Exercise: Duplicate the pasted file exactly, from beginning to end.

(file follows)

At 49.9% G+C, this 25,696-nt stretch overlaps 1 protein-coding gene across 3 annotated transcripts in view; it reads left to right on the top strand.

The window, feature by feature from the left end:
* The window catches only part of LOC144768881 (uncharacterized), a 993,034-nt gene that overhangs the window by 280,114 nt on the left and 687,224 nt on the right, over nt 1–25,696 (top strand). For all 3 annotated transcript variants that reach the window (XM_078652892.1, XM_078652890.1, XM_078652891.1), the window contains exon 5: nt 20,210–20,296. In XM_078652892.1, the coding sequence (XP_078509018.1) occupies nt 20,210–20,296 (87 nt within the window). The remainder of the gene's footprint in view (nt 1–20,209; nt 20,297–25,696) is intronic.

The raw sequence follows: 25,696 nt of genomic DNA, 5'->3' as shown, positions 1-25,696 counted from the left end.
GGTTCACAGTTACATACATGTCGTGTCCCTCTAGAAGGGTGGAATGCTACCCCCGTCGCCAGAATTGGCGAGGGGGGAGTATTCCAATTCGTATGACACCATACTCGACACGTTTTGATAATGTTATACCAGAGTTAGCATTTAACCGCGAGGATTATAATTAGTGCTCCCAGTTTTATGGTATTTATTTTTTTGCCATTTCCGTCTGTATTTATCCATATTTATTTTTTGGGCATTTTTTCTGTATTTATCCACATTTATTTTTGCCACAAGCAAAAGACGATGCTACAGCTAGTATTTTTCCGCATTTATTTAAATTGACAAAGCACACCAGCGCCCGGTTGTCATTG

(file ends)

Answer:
At 49.9% G+C, this 25,696-nt stretch overlaps 1 protein-coding gene across 3 annotated transcripts in view; it reads left to right on the top strand.

The window, feature by feature from the left end:
* The window catches only part of LOC144768881 (uncharacterized), a 993,034-nt gene that overhangs the window by 280,114 nt on the left and 687,224 nt on the right, over nt 1–25,696 (top strand). For all 3 annotated transcript variants that reach the window (XM_078652892.1, XM_078652890.1, XM_078652891.1), the window contains exon 5: nt 20,210–20,296. In XM_078652892.1, the coding sequence (XP_078509018.1) occupies nt 20,210–20,296 (87 nt within the window). The remainder of the gene's footprint in view (nt 1–20,209; nt 20,297–25,696) is intronic.

The raw sequence follows: 25,696 nt of genomic DNA, 5'->3' as shown, positions 1-25,696 counted from the left end.
GGTTCACAGTTACATACATGTCGTGTCCCTCTAGAAGGGTGGAATGCTACCCCCGTCGCCAGAATTGGCGAGGGGGGAGTATTCCAATTCGTATGACACCATACTCGACACGTTTTGATAATGTTATACCAGAGTTAGCATTTAACCGCGAGGATTATAATTAGTGCTCCCAGTTTTATGGTATTTATTTTTTTGCCATTTCCGTCTGTATTTATCCATATTTATTTTTTGGGCATTTTTTCTGTATTTATCCACATTTATTTTTGCCACAAGCAAAAGACGATGCTACAGCTAGTATTTTTCCGCATTTATTTAAATTGACAAAGCACACCAGCGCCCGGTTGTCATTG